Grant suffered a spinal injury more than 40 years ago and since that time has never been able to stand. A specialist recommended the use of an aide called an Easystand which would allow Grant the ability to stand.
This is what Grant’s specialist said:
“Regular standing has been promoted as a physical intervention that can offer a wide variety of benefits to the spinal cord injured population. Proposed benefits include improved bladder and bowel function, bone mineral density, skin integrity, circulation, joint range of motion, muscle tone, reflex activity, spasticity, sleep, digestion, pain, and fatigue. Evidence demonstrating the therapeutic effectiveness of regular standing is limited. However, in the clinic, Grant was able to demonstrate that he can use the standing frame to move and maintain his trunk and lower limbs in a range that he cannot achieve independently or with manual assistance.
Although people with spinal cord injury perceive there are multiple benefits that can be achieved from regular standing, the most prevalent reported in the literature is a feeling of well-being. Grant’s experience of standing for the first time in four decades certainly elicited a feeling of well-being. Providing this benefit to an individual who has been proactive in optimising his health whilst living for so long with a disability is not be underestimated. Enabling Grant to stand regularly in his own home in the community would enhance his ability to optimise his health at this stage in his life of living with the effects of a spinal injury.”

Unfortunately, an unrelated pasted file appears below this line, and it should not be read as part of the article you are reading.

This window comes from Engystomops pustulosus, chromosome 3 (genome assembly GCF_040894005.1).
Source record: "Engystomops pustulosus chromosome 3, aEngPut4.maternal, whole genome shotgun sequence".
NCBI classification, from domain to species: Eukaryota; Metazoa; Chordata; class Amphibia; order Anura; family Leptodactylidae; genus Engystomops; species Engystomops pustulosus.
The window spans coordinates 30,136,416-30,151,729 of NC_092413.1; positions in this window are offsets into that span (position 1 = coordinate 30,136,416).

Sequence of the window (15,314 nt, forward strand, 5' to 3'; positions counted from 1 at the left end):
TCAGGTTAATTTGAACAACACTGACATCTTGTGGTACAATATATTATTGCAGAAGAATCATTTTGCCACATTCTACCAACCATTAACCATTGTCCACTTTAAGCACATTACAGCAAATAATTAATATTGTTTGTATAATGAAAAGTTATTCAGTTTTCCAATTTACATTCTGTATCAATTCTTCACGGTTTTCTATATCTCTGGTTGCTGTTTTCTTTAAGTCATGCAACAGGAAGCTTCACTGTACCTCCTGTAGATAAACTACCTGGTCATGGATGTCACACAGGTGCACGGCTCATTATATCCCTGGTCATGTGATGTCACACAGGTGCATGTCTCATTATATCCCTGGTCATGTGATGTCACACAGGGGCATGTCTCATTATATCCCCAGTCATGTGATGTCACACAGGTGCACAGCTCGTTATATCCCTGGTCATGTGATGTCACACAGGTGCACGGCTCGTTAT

With your support of the annual Holeseekers Charity Golf Day, we purchased the Easystand for Grant.
Grant’s wife, Audrey told us:
“…the Easystand has made such a huge difference to Grant’s well-being as you can see in this photo with a friend. Friends and family were over the moon to share in his ‘standing’ experience, especially as he is so tall! He uses the Easystand for half an hour each day and does notice how it frees up his internal organs and it is a welcome relief to the monotony of being in the sitting position. Our other benefit is that the bones are weight bearing which is supposed to help with osteoporosis but we don’t want to be testing it as he has had enough broken bones in his lifetime! And yes ‘a picture says a thousand words’. Thank you so much once again.”